Purpose: In Phase III studies (DEFINE [Determination of the Efficacy and Safety of Oral Fumarate in Relapsing-Remitting MS]/CONFIRM [Comparator and an Oral Fumarate in Relapsing-Remitting Multiple Sclerosis]), delayed-release dimethyl fumarate (DMF) demonstrated significant efficacy and a favorable benefit-risk profile in patients with relapsing-remitting multiple sclerosis (RRMS). Post hoc analyses of integrated data from DEFINE/CONFIRM were conducted to evaluate the effect of DMF in patients previously treated with interferon (IFN) beta.
Methods: Patients (age 18-55 years; Expanded Disability Status Scale score, 0-5.0) were randomized to receive DMF 240 mg BID or TID, placebo, or glatiramer acetate (CONFIRM only) for up to 2 years. Previous IFN users received at least 1 IFN treatment >3 months before randomization. Data for DMF 240 mg BID (approved dosing regimen) are reported.
Findings: In the integrated intention-to-treat population, 172 and 169 patients receiving DMF or placebo, respectively, had received ≥1 prior IFN. In this subgroup, significant reductions with DMF versus placebo were observed for the annualized relapse rate (rate ratio, 0.55 [95% CI, 0.40-0.77]), new/newly enlarging T2-hyperintense lesions (lesion mean ratio, 0.16 [95% CI, 0.09-0.29]), odds of having more gadolinium-enhancing lesions (odds ratio, 0.17 [95% CI, 0.07-0.44]), and new T1-hypointense lesions (lesion mean ratio, 0.25 [95% CI, 0.14-0.45]). Median Expanded Disability Status Scale scores remained stable during the study period. Adverse events associated with DMF included flushing and gastrointestinal events.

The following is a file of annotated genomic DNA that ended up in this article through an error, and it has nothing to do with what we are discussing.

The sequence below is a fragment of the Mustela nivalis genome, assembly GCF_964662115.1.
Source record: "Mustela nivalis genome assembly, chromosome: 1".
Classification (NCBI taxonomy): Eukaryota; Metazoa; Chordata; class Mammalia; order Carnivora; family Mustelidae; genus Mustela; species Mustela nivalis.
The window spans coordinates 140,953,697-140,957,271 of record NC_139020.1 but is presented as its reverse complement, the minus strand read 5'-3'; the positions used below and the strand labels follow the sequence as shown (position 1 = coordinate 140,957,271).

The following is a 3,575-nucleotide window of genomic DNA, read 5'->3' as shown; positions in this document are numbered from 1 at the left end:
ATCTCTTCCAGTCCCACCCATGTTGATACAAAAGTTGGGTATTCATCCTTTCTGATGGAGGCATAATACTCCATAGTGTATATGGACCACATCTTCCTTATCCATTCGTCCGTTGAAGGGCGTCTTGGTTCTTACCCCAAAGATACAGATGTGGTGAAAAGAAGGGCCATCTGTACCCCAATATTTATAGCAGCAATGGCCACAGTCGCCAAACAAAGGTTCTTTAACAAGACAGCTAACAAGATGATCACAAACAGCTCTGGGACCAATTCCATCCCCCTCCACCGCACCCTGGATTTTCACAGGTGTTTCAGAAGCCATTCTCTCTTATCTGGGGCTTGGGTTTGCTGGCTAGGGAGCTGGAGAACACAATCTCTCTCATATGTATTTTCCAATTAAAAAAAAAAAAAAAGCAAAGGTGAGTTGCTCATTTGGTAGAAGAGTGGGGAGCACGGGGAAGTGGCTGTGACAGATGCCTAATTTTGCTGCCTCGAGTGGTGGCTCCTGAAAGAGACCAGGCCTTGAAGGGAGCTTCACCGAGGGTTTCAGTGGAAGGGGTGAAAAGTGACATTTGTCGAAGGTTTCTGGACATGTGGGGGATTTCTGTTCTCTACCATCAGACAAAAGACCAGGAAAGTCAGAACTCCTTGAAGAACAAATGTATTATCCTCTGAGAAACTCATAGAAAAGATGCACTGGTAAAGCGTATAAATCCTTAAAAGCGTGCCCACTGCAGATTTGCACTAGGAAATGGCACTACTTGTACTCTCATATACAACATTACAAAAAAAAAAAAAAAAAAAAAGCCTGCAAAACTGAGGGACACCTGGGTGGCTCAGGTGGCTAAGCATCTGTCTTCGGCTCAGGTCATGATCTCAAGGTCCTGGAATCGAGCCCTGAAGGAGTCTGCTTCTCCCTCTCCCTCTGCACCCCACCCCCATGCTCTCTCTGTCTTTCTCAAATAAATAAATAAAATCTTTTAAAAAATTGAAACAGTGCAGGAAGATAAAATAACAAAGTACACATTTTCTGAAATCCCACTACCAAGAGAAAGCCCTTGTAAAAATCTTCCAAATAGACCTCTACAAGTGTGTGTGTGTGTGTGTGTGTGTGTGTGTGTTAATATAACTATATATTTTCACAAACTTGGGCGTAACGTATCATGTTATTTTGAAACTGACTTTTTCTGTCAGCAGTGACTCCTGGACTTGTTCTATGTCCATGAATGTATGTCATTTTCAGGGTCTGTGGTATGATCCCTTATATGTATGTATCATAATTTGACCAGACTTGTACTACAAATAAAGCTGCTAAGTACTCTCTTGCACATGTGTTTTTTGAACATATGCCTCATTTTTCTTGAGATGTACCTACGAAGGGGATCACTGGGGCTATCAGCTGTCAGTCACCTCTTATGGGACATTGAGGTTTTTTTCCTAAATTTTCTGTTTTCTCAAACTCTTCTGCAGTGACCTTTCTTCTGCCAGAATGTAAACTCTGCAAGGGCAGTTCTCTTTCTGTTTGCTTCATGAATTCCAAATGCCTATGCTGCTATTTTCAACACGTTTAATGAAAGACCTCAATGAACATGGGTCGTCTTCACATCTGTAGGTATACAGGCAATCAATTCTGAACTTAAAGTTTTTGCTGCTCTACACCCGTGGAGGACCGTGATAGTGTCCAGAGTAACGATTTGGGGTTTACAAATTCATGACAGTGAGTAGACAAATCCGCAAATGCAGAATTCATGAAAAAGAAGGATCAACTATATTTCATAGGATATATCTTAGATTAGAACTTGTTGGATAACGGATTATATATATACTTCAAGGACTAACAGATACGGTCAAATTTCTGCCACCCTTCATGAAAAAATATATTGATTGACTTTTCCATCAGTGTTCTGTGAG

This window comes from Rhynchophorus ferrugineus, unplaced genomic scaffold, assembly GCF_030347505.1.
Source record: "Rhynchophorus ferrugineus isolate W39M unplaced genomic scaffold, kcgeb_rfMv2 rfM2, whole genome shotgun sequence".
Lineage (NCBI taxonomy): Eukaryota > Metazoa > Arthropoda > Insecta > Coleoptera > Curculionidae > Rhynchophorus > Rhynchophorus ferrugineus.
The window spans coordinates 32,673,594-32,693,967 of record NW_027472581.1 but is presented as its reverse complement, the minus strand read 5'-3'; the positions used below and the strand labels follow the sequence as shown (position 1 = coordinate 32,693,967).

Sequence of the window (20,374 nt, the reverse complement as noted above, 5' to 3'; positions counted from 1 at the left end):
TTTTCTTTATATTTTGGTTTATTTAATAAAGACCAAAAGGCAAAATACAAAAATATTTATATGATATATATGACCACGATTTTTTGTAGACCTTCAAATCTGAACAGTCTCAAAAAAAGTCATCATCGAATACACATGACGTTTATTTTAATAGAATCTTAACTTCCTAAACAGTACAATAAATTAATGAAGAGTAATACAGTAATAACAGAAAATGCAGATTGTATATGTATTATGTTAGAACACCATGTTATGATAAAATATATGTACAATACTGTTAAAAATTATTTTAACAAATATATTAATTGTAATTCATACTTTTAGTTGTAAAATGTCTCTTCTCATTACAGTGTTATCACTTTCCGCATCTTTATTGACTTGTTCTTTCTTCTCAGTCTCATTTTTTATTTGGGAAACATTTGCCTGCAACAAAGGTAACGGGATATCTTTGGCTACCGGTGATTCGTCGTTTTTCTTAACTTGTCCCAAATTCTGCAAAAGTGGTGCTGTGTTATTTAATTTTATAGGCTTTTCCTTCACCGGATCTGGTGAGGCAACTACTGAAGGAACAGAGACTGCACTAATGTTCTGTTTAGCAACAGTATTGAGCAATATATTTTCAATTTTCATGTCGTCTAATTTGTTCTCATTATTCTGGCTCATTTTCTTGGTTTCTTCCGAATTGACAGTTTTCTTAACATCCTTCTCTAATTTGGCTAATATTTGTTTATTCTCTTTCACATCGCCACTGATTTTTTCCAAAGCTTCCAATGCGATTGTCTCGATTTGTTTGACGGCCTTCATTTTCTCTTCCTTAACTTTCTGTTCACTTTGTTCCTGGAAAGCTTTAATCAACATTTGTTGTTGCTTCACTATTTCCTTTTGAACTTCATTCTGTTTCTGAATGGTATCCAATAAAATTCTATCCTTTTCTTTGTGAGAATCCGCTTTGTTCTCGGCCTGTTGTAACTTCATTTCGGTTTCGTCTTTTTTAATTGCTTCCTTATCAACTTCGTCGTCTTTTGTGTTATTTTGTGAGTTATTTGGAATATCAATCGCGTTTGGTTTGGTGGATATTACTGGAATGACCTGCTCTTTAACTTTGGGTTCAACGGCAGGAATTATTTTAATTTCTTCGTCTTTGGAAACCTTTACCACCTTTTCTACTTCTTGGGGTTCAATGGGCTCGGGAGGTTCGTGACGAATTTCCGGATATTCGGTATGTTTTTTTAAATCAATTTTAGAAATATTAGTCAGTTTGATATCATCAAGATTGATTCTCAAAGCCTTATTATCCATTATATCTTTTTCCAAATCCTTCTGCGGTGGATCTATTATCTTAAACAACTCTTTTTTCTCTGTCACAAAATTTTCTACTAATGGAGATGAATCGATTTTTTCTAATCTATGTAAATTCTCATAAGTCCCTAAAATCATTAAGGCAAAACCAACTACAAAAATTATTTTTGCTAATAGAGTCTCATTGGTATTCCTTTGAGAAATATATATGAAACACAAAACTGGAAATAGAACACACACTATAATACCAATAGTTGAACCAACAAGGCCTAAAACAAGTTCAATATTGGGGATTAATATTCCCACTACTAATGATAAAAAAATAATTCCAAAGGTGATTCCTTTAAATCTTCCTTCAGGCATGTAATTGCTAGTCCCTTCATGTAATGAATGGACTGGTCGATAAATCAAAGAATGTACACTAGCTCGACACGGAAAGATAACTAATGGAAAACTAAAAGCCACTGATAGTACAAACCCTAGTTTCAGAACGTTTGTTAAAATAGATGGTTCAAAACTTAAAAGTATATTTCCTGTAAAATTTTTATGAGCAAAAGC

Implications: In this post hoc analysis in patients with previous IFN treatment, DMF demonstrated significant efficacy over 2 years versus placebo and an adverse event profile consistent with the overall population of DEFINE/CONFIRM. ClinicalTrials.gov identifiers: DEFINE, NCT00420212; and CONFIRM, NCT00451451.
Keywords: clinical; delayed-release dimethyl fumarate; interferon beta; neuroradiological; relapsing-remitting multiple sclerosis; safety.
Copyright © 2017 The Authors. Published by Elsevier Inc. All rights reserved.